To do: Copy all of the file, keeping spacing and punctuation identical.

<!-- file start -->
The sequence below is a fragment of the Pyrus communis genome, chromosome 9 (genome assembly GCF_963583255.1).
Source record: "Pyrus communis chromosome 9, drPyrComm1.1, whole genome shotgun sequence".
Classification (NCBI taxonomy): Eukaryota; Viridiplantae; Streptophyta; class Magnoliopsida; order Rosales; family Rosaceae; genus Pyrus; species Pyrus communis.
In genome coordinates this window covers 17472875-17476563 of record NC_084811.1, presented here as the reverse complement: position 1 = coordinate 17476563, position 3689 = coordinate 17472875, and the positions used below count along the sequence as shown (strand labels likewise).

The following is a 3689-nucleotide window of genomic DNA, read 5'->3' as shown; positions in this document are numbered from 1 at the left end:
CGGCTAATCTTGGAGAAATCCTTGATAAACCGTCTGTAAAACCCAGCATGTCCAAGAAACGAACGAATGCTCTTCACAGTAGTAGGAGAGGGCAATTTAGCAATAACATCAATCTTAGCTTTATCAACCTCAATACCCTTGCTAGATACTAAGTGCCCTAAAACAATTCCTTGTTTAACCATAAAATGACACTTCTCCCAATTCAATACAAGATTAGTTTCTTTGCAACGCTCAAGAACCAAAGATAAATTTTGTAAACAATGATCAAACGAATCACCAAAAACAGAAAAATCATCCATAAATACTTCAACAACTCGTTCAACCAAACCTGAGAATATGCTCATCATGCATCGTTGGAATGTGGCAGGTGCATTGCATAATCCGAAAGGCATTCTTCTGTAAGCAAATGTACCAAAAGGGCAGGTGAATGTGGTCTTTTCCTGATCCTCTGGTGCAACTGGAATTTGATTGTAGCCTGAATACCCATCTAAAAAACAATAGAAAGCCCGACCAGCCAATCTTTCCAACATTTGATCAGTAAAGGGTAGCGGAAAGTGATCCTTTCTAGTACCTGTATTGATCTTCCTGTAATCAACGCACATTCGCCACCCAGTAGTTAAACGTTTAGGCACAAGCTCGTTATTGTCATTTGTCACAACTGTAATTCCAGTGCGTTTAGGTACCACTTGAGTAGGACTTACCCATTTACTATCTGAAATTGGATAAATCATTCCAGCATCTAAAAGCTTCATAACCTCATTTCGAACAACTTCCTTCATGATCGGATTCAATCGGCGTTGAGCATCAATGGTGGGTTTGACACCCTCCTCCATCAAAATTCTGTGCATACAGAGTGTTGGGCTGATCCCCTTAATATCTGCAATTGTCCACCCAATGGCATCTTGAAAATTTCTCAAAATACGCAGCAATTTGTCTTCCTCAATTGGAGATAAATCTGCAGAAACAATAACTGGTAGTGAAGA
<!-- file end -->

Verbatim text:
The sequence below is a fragment of the Pyrus communis genome, chromosome 9 (genome assembly GCF_963583255.1).
Source record: "Pyrus communis chromosome 9, drPyrComm1.1, whole genome shotgun sequence".
Classification (NCBI taxonomy): Eukaryota; Viridiplantae; Streptophyta; class Magnoliopsida; order Rosales; family Rosaceae; genus Pyrus; species Pyrus communis.
In genome coordinates this window covers 17472875-17476563 of record NC_084811.1, presented here as the reverse complement: position 1 = coordinate 17476563, position 3689 = coordinate 17472875, and the positions used below count along the sequence as shown (strand labels likewise).

The following is a 3689-nucleotide window of genomic DNA, read 5'->3' as shown; positions in this document are numbered from 1 at the left end:
CGGCTAATCTTGGAGAAATCCTTGATAAACCGTCTGTAAAACCCAGCATGTCCAAGAAACGAACGAATGCTCTTCACAGTAGTAGGAGAGGGCAATTTAGCAATAACATCAATCTTAGCTTTATCAACCTCAATACCCTTGCTAGATACTAAGTGCCCTAAAACAATTCCTTGTTTAACCATAAAATGACACTTCTCCCAATTCAATACAAGATTAGTTTCTTTGCAACGCTCAAGAACCAAAGATAAATTTTGTAAACAATGATCAAACGAATCACCAAAAACAGAAAAATCATCCATAAATACTTCAACAACTCGTTCAACCAAACCTGAGAATATGCTCATCATGCATCGTTGGAATGTGGCAGGTGCATTGCATAATCCGAAAGGCATTCTTCTGTAAGCAAATGTACCAAAAGGGCAGGTGAATGTGGTCTTTTCCTGATCCTCTGGTGCAACTGGAATTTGATTGTAGCCTGAATACCCATCTAAAAAACAATAGAAAGCCCGACCAGCCAATCTTTCCAACATTTGATCAGTAAAGGGTAGCGGAAAGTGATCCTTTCTAGTACCTGTATTGATCTTCCTGTAATCAACGCACATTCGCCACCCAGTAGTTAAACGTTTAGGCACAAGCTCGTTATTGTCATTTGTCACAACTGTAATTCCAGTGCGTTTAGGTACCACTTGAGTAGGACTTACCCATTTACTATCTGAAATTGGATAAATCATTCCAGCATCTAAAAGCTTCATAACCTCATTTCGAACAACTTCCTTCATGATCGGATTCAATCGGCGTTGAGCATCAATGGTGGGTTTGACACCCTCCTCCATCAAAATTCTGTGCATACAGAGTGTTGGGCTGATCCCCTTAATATCTGCAATTGTCCACCCAATGGCATCTTGAAAATTTCTCAAAATACGCAGCAATTTGTCTTCCTCAATTGGAGATAAATCTGCAGAAACAATAACTGGTAGTGAAGA